In addition to thinking about what is being removed from their body, namely bone, a Chiari patient must also think about what is being put into their body. Many patients undergo a duraplasty, a procedure where a patch is sewn - or grafted - into the dura covering their brain. While this creates more space, the choice of dural graft material is one of the most controversial aspects of Chiari surgery.

Doctors and researchers have been looking for an ideal dural substitute for a long time and many types of material have been tried. The dural graft must be flexible, easily sewn to prevent leaks, and not rejected by a person's body. Some of the more common materials used in Chiari surgeries include material taken from cows, cadavers (I shudder when I think about having a piece of someone else in my skull), and synthetic materials.

Despite the many options, to date consensus has not been reached on which material is the best to use. And with the growing concern of disease transmission, and the complications that are associated with the graft, the decision of which type of graft to use has become even more important.

COOK Inc. has announced a new product, Durasis, which promises to shake up the status quo. While not yet commercially available (it will be available soon), the material received FDA approval and COOK agreed to give us a sneak peak into what this exciting product is all about.

To learn more about their new dural graft product, we put Andy Cron, Vice President of Cook Surgical Into The Spotlight...

What is Durasis?
C: Durasis is an SIS (small intestinal submucosa) product developed to be used in the surgical repair and replacement of the dura mater that surrounds the brain and spinal cord.

Can you describe - in layman's terms - the underlying technology?
C: Durasis utilizes Cook's innovative Small Intestinal Submucosa (SIS) technology, a collagen biomatrix that supports regrowth of host tissue. SIS is a natural biomaterial harvested from pig small intestine and developed into strong, sterile, pliable sheets that provide a rich environment for cell attachment and tissue growth.

In your literature, what do you mean by "takes on the cellular characteristics of dural tissue"?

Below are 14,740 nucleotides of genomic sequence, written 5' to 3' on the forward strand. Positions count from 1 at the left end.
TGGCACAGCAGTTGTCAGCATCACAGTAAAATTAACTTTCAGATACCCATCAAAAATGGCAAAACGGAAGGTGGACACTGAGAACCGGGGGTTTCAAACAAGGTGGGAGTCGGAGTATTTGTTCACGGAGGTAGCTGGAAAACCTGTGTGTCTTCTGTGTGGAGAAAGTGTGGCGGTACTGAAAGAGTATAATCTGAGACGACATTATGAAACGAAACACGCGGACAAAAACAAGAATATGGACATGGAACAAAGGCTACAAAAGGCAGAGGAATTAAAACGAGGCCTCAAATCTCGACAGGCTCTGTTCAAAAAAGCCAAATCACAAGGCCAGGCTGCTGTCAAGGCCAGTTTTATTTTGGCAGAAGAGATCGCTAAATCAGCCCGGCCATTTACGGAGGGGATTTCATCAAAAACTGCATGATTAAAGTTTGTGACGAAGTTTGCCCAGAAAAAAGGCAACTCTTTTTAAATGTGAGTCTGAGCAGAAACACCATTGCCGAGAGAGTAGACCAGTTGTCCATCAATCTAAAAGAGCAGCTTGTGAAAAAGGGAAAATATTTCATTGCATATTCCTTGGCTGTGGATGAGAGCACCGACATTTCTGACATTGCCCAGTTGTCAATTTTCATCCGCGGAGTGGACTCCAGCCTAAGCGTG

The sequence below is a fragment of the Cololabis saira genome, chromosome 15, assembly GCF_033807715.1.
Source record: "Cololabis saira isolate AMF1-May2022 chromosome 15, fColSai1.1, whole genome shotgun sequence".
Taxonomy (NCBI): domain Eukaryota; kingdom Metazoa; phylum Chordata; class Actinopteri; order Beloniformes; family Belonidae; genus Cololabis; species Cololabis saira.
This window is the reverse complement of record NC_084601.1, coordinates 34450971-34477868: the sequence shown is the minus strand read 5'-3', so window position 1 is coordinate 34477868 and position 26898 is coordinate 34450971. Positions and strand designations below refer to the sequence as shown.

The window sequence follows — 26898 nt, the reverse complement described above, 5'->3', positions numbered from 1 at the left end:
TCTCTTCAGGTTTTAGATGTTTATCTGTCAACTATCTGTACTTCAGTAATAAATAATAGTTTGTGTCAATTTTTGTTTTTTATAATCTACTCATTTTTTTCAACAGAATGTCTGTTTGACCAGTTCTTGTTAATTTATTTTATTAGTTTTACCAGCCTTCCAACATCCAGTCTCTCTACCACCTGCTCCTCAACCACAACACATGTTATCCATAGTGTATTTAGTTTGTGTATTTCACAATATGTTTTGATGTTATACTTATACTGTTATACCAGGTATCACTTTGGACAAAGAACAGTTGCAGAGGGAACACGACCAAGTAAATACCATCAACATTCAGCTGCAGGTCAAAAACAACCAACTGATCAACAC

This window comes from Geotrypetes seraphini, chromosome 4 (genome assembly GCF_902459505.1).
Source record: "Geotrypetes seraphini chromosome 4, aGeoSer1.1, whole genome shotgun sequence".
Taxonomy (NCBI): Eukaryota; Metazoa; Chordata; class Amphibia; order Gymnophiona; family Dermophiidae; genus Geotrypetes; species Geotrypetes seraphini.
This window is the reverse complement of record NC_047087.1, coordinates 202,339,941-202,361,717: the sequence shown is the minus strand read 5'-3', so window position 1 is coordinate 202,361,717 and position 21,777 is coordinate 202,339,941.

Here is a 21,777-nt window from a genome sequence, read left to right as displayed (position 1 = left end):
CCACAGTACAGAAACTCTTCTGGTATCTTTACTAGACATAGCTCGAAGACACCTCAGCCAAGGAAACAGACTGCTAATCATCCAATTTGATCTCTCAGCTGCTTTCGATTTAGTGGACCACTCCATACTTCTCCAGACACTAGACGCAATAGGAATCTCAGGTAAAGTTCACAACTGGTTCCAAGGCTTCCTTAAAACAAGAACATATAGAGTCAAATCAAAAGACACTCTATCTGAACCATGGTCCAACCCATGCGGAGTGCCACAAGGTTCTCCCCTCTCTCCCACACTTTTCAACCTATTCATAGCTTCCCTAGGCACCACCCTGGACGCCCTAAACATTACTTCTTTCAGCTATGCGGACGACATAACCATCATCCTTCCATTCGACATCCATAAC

C: Durasis takes on the cellular characteristics of surrounding dural tissue while it serves as a scaffold on which human tissue grows. As the biomaterial is replaced with cells, the scaffold is no longer needed and it is absorbed by the body. The result is a tissue that looks and functions very much like the tissue it replaced.

What are the benefits of using Durasis?
C: Durasis is a nearly ideal dural substitute, it is easy to handle and suture, has exceptional strength, is durable, and has the advantage of remodeling into native tissue.

How many people was Durasis tried in before FDA approval?
C: A total of 59 patients in our study received DURASIS, and there has been a report describing outcome in 51 of these patients.

Is the product approved for specific applications, or is it up to the surgeon to decide when to use it?
C: Durasis is approved for use as a dural substitute for repairing dura mater. It was specifically designed to repair this unique tissue that covers the brain and spinal cord.

What was the complication rate (directly related to the patch, CSF leaks for example)?
C: The results obtained in this multicenter study are encouraging. The incidence of CSF leak was low (2%), considering the fact that 78% of the grafts were used in the posterior fossa or spine. There was no evidence of rejection or inflammatory reaction. In the wound infections reported, there was no evidence of Durasis being affected. Similar results were seen in use of SIS for herniorraphy where it was shown to be well-suited for use in contaminated fields. Handling characteristics were also excellent. Durasis is a promising new dural graft substitute.

In Chiari decompressions, it has been shown that sometimes the dual patch becomes thickened, stiff, and/or scarred, resulting in a recurrence of symptoms and the need for a re-operation, does this occur with Durasis?
C: During a clinical study of this product during which 59 patients received Durasis, 29 patients underwent surgery for treatment of Chiari. Follow-up in these patients ranges from three months to three years, and there have been no reports of reoperation attributed to Durasis. Reintervention in a small number of patients has shown no evidence of thickening, stiffness, or scarring. Additionally, no pathological thickening, stiffening or scarring has been seen in thousands of clinical implants of the same material used in DURASIS for many other uses.